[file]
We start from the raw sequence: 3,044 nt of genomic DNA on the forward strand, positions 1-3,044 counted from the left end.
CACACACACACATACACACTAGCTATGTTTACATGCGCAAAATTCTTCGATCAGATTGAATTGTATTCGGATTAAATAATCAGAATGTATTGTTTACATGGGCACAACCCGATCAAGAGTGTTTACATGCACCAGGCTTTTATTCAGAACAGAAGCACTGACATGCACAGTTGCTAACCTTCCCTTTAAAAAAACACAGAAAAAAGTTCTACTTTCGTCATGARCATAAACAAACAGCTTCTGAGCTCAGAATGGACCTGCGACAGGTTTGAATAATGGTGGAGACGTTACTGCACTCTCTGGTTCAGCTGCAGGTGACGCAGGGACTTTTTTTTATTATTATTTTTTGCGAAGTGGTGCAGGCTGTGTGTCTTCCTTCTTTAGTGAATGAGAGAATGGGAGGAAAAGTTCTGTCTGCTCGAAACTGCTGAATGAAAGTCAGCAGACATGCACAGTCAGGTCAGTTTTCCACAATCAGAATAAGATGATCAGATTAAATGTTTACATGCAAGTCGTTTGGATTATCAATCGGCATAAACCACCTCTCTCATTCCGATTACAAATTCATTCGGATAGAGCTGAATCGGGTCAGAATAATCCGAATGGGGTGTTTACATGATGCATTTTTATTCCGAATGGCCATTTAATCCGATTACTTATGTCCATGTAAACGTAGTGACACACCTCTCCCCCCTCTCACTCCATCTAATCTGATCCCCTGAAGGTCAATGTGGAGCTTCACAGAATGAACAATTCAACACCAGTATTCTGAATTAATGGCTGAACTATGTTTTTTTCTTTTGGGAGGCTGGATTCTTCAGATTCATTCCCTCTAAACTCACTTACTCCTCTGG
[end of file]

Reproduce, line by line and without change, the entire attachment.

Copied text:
We start from the raw sequence: 3,044 nt of genomic DNA on the forward strand, positions 1-3,044 counted from the left end.
CACACACACACATACACACTAGCTATGTTTACATGCGCAAAATTCTTCGATCAGATTGAATTGTATTCGGATTAAATAATCAGAATGTATTGTTTACATGGGCACAACCCGATCAAGAGTGTTTACATGCACCAGGCTTTTATTCAGAACAGAAGCACTGACATGCACAGTTGCTAACCTTCCCTTTAAAAAAACACAGAAAAAAGTTCTACTTTCGTCATGARCATAAACAAACAGCTTCTGAGCTCAGAATGGACCTGCGACAGGTTTGAATAATGGTGGAGACGTTACTGCACTCTCTGGTTCAGCTGCAGGTGACGCAGGGACTTTTTTTTATTATTATTTTTTGCGAAGTGGTGCAGGCTGTGTGTCTTCCTTCTTTAGTGAATGAGAGAATGGGAGGAAAAGTTCTGTCTGCTCGAAACTGCTGAATGAAAGTCAGCAGACATGCACAGTCAGGTCAGTTTTCCACAATCAGAATAAGATGATCAGATTAAATGTTTACATGCAAGTCGTTTGGATTATCAATCGGCATAAACCACCTCTCTCATTCCGATTACAAATTCATTCGGATAGAGCTGAATCGGGTCAGAATAATCCGAATGGGGTGTTTACATGATGCATTTTTATTCCGAATGGCCATTTAATCCGATTACTTATGTCCATGTAAACGTAGTGACACACCTCTCCCCCCTCTCACTCCATCTAATCTGATCCCCTGAAGGTCAATGTGGAGCTTCACAGAATGAACAATTCAACACCAGTATTCTGAATTAATGGCTGAACTATGTTTTTTTCTTTTGGGAGGCTGGATTCTTCAGATTCATTCCCTCTAAACTCACTTACTCCTCTGG